Independence marked a watershed. Though painting remained the dominant form, artists no longer hailed solely from the elite classes. Men and, in time, women from a wide range of back­grounds picked up brush and pencil and headed to the burgeoning art centers of Calcutta, Madras, Delhi, Bombay, and Baroda. While artists main­tained a keen interest in India as a source of both visual language and subject matter, their connec­tions with art worlds outside India expanded. More opportunities opened up to study in Europe and the United States, while expatriates in Bom­bay and Delhi supported the arts through ex­changes, patronage, and informal salons that introduced such movements as German expres­sionism. And as India navigated the shoals of Cold War rivalries, artists forged ties with coun­terparts in Latin America, Africa, and Australia as well as in other parts of Asia, and in the 1980s many traveled worldwide through government-sponsored Festivals of India.4 

This dual focus, as Bean demonstrates, shaped their art. M. F. Husain, for example, was galvanized by Chinese artist Xu Beihong's ink paintings of horses and incorporated this vigor into his own work (see Fig. 3). But it was in sketching Indian temple carvings and bronzes that Husain developed one of his distinctive approaches, in which, as Bean describes it, he excavates forms from color then outlines them (Fig. 2). For his part, Tyeb Mehta saw in American Barnett Newman's Onement series "a revelation"5 that prompted him to express the violence of Partition with powerful, often jagged diagonal lines. And while Tantric imagery pro­vided a path to abstraction for G. R. Santosh (see Fig. 5), Biren De, and a handful of others, it was a combination of Cézanne, abstract expressionism, and Rajput miniatures that shaped S. H. Raza's abstract compositions (Fig. 8).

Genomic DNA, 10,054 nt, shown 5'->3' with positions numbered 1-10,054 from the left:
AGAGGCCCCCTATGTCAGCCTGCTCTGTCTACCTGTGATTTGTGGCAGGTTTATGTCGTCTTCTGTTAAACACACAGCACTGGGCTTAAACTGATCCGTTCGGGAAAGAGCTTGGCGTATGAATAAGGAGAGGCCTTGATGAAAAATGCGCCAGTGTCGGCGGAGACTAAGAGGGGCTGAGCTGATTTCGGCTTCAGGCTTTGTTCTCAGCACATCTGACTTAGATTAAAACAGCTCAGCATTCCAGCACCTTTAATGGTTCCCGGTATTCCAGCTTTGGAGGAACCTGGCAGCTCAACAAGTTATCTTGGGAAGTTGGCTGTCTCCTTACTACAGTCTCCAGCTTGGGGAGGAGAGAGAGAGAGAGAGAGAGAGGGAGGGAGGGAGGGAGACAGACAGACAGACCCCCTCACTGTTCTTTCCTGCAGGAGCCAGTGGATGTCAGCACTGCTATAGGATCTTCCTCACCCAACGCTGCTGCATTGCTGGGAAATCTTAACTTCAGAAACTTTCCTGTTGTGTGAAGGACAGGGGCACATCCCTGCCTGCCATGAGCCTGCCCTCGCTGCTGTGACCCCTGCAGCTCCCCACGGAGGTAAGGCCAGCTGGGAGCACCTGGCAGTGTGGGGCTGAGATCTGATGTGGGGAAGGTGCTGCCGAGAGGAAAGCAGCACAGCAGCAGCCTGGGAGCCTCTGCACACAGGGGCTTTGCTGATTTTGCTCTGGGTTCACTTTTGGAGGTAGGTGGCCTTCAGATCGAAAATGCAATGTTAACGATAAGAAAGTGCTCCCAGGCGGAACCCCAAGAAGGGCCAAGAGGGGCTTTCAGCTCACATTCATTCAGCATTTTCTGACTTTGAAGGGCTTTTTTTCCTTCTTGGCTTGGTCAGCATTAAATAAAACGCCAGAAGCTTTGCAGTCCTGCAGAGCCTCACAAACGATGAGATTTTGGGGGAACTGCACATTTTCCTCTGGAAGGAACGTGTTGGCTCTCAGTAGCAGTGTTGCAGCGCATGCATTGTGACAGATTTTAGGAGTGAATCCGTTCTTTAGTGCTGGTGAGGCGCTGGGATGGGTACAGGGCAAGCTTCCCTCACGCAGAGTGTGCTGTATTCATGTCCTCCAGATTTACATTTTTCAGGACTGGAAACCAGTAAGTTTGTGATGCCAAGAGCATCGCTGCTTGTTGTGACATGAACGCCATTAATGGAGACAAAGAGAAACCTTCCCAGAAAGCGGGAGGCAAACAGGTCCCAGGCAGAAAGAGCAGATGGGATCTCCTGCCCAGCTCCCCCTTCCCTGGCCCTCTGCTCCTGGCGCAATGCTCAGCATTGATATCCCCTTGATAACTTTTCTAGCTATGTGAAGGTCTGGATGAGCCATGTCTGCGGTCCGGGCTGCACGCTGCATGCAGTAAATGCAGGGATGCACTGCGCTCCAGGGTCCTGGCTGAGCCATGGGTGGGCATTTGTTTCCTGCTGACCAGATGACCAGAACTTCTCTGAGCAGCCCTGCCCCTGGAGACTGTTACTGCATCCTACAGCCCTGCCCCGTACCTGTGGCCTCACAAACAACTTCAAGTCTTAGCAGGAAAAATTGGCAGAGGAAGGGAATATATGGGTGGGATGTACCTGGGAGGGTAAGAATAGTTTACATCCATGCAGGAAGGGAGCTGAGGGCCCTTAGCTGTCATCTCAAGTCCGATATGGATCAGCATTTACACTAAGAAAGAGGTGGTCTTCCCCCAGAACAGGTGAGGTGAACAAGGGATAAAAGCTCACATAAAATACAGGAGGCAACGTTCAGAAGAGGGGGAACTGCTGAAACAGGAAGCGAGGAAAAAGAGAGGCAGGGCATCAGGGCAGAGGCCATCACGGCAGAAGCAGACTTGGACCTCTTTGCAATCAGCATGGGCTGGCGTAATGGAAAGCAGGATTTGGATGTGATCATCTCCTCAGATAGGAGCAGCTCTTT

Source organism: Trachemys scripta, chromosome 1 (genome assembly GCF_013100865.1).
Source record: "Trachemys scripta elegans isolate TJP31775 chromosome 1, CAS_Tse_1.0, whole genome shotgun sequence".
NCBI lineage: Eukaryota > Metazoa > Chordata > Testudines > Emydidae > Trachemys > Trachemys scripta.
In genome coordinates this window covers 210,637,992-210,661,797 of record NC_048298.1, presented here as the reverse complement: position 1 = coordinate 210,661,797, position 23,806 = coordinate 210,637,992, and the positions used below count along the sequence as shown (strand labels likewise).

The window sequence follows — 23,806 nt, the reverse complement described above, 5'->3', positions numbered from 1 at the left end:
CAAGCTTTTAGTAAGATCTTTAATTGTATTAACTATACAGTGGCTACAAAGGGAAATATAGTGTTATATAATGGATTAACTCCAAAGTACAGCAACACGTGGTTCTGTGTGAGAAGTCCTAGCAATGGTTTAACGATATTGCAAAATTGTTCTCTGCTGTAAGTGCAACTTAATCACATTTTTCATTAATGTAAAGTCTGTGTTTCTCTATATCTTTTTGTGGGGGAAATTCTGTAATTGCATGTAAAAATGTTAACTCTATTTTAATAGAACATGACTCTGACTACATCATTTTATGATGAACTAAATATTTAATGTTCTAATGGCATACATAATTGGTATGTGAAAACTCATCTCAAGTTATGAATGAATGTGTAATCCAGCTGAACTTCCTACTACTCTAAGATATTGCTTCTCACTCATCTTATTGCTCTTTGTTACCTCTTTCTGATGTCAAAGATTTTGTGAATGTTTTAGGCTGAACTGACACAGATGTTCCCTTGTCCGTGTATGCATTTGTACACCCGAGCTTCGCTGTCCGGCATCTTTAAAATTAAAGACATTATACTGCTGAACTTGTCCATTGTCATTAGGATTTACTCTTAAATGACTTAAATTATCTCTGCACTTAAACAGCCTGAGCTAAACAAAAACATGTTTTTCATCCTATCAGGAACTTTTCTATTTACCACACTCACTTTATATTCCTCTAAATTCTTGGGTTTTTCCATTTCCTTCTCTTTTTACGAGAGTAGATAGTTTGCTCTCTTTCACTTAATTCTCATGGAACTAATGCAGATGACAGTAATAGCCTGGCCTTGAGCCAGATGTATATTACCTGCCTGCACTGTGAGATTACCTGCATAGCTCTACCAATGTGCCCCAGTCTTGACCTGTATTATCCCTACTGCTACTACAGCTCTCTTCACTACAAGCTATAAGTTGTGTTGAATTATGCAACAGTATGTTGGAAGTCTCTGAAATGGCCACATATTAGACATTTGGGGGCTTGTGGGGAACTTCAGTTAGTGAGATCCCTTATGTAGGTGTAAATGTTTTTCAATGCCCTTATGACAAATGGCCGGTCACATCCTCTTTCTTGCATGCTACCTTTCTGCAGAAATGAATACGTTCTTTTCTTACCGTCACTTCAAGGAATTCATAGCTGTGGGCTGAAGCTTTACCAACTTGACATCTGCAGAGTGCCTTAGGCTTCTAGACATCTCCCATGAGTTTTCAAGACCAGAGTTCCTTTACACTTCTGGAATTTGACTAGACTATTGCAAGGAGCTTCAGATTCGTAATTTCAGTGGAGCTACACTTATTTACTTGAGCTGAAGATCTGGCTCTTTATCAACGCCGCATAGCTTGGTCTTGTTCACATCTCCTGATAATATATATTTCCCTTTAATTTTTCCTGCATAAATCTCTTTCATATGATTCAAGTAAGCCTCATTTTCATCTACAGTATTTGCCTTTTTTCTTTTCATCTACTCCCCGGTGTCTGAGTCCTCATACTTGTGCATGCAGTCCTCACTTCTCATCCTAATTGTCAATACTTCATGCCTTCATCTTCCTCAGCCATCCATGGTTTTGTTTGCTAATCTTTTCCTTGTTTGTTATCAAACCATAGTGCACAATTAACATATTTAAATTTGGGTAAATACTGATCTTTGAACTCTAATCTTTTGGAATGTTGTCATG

Though artists sometimes formed associations and regularly shared ideas through events, exhibi­tions, and a small but growing number of art publications, their aim was to pursue individual aesthetic and artistic quests, not to develop schools or styles. As a result, the art scene was wildly eclec­tic, a characteristic Bean attributes to the fact that, unlike Europe or the United States, India had no established network of gallerists, critics, curators, and art historians raising issues of marketability and originality.6